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article imageEntertainment world leads outcry against Russia's anti-gay law

By Layne Weiss     Aug 10, 2013 in World
Sochi - The entertainment industry is using its power and muscle to start a protest against the anti-gay legislation that has been passed in Russia.
Actor-playwright Harvey Fierstein, British writer-actor Stephen Fry, and Star Trek's George Takei are just a few of the people who have publicly condemned the law, which was passed in June, The Associated Press reports. The anti-gay legislation has fueled an uproar, which is overshadowing preparations for the Winter Olympics in Sochi.
Last month, Harvey Fierstein wrote an op-Ed piece for The New York Times saying that Putin had "declared war on homosexuals." He called on world leaders and the International Olympic Committee (the IOC) to demand that Russia repudiate the laws under the threat of an Olympic games boycott.
Earlier this week, Star Trek's George Takei posted a blog denouncing Russia's "cynical and deplorable actions" against the gay, lesbian, bisexual and transgender community.
With stars and activists bringing global attention to the issue, Russia has blasted into a major controversy, which is challenging Olympic leaders the way in a way similar to the protests over Tibet and human rights before the 2008 Olympics in Beijing.
President Barack Obama, British Prime Minister David Cameron, and former Olympic athletes such as Greg Louganis have also voiced their opposition of the law, which "prohibits the spread of propaganda of nontraditional sexual relations" among minors.
Violators of the law will face fines and up to 15 days in prison. "Hefty" fines will be given to anyone who holds a gay right rally and foreigners can face deportation.
Gay rights campaigners have likened the legislation to the horrors to Nazi Germany's persecution of the Jewish people to the apartheid in South Africa, CNN reports.
Protests have ranged from not serving Russian vodka in bars to calls for a boycott of the Olympic games.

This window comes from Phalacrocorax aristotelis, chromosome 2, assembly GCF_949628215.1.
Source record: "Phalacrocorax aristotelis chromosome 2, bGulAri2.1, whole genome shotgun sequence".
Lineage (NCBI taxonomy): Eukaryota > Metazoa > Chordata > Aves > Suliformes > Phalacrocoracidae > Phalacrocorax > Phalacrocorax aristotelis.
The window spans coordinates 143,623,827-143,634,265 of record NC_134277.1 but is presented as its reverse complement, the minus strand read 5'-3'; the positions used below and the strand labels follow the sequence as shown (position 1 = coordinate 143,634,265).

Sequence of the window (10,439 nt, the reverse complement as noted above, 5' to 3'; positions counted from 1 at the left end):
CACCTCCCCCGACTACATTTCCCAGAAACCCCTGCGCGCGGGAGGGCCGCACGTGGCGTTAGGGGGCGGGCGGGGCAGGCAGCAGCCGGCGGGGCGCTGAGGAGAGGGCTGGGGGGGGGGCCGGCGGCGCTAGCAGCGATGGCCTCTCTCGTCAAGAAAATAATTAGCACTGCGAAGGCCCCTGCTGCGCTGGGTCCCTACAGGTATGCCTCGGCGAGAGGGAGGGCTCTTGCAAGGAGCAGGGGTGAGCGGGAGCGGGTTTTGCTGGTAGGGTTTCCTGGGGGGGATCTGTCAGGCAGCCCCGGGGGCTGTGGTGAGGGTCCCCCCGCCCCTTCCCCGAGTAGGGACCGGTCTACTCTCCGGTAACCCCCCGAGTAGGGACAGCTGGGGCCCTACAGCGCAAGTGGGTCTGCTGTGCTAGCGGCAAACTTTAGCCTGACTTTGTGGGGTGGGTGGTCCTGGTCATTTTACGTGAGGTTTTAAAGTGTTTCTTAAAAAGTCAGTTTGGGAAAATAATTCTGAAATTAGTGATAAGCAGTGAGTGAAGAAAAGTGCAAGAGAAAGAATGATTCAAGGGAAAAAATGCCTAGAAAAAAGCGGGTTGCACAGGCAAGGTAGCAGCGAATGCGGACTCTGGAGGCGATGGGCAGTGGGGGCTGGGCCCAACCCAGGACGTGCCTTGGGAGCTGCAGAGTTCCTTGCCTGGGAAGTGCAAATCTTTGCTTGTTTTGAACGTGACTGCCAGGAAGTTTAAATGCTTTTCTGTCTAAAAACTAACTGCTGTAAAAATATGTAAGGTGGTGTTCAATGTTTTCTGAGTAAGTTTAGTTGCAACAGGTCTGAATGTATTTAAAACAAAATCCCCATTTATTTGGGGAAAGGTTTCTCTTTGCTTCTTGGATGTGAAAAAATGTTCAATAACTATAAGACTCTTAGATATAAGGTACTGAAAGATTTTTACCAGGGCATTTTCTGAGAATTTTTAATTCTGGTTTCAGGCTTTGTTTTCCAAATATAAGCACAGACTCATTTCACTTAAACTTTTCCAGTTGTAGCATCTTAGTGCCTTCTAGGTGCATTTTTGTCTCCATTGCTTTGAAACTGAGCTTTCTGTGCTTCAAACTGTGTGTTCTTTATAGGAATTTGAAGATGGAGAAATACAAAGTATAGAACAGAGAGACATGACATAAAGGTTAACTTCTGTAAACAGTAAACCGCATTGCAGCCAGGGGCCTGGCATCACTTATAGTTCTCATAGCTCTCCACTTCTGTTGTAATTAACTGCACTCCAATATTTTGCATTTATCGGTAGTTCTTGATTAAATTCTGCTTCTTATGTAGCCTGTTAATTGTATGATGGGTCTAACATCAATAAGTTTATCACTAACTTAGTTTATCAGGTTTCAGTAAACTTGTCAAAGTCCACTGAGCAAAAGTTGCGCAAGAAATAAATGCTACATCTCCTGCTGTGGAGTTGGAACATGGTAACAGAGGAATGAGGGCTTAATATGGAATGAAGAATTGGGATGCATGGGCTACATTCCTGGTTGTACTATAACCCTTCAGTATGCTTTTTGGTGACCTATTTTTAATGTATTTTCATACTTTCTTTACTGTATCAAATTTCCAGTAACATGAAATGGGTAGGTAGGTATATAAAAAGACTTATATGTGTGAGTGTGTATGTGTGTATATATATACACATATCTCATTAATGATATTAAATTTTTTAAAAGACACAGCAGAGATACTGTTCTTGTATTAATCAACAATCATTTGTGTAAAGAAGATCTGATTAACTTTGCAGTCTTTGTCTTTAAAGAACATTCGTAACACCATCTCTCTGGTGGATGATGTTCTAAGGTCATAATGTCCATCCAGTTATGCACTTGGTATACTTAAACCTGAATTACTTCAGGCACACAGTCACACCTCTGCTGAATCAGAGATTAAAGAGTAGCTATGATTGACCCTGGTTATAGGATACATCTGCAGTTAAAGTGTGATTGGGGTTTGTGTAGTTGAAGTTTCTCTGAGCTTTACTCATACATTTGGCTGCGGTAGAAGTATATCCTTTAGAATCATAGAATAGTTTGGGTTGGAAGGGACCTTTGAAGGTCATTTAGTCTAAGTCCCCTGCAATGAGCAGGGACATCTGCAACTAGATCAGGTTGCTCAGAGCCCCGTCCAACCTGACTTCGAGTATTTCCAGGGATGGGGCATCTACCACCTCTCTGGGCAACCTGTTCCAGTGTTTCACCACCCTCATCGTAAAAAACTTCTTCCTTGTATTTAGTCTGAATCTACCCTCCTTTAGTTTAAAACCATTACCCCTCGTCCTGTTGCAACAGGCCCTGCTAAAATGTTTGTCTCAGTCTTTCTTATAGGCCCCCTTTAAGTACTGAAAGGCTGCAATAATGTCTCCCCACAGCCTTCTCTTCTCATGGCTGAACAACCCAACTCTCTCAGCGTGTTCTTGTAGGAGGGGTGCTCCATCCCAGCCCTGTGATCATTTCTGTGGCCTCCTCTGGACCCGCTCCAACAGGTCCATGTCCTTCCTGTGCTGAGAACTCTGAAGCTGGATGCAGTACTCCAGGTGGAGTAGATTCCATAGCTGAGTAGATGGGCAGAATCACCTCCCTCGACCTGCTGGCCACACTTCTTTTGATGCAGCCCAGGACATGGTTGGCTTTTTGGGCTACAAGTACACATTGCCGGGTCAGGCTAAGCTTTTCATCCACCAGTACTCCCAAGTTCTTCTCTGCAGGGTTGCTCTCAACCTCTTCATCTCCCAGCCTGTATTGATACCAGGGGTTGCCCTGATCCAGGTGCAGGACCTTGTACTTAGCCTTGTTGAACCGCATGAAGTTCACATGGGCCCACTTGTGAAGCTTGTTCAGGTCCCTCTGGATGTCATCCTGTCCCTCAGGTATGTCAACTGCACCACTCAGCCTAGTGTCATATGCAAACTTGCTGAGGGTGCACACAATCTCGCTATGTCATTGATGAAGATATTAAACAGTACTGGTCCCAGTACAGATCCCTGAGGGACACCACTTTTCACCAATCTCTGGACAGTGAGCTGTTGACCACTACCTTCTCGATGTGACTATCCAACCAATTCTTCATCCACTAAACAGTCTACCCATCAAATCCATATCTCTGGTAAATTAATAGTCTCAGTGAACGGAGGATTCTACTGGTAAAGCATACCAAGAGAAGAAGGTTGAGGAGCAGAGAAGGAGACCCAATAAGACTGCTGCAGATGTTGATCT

British Prime Minister David Cameron has said Britain will not boycott the Olympics, Reuters reports.
In response to an open letter from comedian Stephen Fry, in which he called a boycott of the games "simply essential," Cameron wrote:
"I share your deep concern about the abuse of gay people in Russia. However, I believe we can better handle prejudice as we attend, rather than boycotting the Winter Olympics."
President Obama has also ruled out a boycott. Both he and Cameron feel that it would only hurt the athletes who have trained so hard to compete, The Associated Press reports.
In 1980, the United States boycotted the Moscow Olympics and in 1984, the Soviet Union boycott the Olympics in Los Angeles. Both of these moves have been widely regarded as failures.
"One of the things I'm really looking forward to is maybe some gay and lesbian athletes bringing home the gold or silver or bronze, which I think would go a long way in rejecting the kinds of attitudes that we're seeing here," President Obama said Friday. "If Russia doesn't have gay or lesbian athletes, then that would probably make their team weaker."
Meanwhile, the IOC is under pressure to take a stronger stance and demand Russia's respect for the Olympic Charter's rules on discrimination.
One IOC member has even suggested taking the games away from Russia if this issue can't be resolved.
"They have accepted the words of the Olympic Charter and the host city contract, so either they respect it or we have to goodbye to them," Norway's Gerhard Heiberg told The Associated Press in an interview.
Heiberg, who organized the 1994 Olympics in Lillehammer and chairs the marketing commission, said the IOC needs to stay out of domestic Russian politics, but must remain firm on what happens during the Olympic games in Sochi.
"This is a very important principle and we have to stick to that," Heiberg said. "We cannot start giving in. Let's wait and see. Either they accept or maybe we go somewhere else if worse comes to worse. I don't think it will come to that."
Despite Putin's refusal to backdown and retract the law, the IOC has been engaged in what has been described as "quite diplomacy" with Russian leaders to ensure the law will not affect the games.
Russia is also set to host the 2018 World Cup.
"Russia must understand that the stronger we are, the more other people aren't going to like it," Russian Sports Minister Vitaly Mutko said. "We have a unique country."
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